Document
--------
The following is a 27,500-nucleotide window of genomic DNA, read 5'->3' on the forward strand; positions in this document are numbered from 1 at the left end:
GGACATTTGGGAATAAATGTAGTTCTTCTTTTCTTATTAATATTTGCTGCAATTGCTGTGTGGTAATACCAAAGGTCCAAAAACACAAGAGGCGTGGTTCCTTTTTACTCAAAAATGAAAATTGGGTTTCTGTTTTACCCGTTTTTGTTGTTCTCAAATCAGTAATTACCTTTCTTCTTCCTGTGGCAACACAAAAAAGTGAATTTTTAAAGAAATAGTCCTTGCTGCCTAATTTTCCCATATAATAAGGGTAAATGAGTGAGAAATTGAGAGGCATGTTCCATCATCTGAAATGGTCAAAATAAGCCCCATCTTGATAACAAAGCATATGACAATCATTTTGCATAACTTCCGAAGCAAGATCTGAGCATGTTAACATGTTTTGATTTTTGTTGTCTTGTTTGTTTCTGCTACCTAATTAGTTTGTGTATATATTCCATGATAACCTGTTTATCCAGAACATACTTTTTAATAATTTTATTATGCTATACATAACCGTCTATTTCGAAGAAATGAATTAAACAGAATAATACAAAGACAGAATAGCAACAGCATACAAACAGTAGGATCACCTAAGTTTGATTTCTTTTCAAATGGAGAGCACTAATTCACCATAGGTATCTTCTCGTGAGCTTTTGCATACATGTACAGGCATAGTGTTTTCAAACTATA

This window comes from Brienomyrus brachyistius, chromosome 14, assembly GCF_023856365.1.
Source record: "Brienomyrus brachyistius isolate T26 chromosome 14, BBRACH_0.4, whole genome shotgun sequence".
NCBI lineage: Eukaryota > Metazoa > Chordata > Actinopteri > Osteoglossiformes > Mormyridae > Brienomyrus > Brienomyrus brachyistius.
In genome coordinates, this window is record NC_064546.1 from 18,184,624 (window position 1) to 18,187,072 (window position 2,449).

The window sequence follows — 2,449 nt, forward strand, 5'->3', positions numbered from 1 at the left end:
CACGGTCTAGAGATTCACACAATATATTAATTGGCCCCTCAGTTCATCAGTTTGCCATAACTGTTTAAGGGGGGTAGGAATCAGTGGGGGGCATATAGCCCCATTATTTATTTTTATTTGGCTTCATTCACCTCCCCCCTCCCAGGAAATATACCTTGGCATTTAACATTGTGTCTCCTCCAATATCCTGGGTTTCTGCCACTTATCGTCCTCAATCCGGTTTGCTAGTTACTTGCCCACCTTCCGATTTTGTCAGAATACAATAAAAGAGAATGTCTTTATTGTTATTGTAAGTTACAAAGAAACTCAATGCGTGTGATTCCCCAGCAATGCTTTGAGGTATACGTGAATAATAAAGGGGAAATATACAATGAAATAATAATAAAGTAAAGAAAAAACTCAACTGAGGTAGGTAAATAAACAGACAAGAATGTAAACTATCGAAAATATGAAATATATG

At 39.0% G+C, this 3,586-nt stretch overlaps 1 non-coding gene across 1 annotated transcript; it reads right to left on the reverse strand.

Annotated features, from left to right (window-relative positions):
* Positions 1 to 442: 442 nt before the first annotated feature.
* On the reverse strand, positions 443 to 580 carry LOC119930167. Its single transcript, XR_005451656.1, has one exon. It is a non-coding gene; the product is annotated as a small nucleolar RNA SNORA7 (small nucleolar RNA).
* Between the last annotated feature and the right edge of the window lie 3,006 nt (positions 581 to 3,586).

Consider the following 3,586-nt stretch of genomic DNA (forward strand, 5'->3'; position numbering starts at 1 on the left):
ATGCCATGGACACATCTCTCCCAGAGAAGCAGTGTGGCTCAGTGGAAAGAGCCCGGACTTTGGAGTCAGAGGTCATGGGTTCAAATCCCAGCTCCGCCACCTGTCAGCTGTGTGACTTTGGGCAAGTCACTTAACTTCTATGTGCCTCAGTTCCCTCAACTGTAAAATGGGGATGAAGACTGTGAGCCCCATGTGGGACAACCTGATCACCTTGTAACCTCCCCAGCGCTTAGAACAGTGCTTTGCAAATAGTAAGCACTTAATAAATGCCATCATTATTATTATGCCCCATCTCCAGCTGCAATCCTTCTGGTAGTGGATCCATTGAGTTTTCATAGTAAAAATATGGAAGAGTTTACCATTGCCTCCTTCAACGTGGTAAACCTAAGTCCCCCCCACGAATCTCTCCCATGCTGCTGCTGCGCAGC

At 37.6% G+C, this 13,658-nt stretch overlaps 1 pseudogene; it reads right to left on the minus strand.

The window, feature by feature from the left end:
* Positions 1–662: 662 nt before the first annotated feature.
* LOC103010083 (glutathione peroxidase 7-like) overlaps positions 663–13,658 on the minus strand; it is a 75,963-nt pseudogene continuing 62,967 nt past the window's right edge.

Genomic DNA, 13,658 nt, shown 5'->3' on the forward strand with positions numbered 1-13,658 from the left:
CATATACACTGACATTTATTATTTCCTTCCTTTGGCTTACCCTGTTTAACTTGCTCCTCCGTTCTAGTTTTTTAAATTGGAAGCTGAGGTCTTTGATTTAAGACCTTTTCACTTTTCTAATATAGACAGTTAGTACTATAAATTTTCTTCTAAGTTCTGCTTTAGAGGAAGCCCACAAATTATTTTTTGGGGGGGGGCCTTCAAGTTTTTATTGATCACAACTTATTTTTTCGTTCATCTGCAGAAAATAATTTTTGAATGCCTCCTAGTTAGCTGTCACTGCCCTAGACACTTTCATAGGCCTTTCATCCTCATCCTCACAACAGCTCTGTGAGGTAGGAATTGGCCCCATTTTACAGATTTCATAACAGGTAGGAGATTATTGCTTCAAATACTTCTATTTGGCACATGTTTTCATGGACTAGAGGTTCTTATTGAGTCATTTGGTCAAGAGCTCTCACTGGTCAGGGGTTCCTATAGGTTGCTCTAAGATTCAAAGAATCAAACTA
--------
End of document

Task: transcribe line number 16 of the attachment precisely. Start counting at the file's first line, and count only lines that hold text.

At 37.6% G+C, this 13,658-nt stretch overlaps 1 pseudogene; it reads right to left on the minus strand.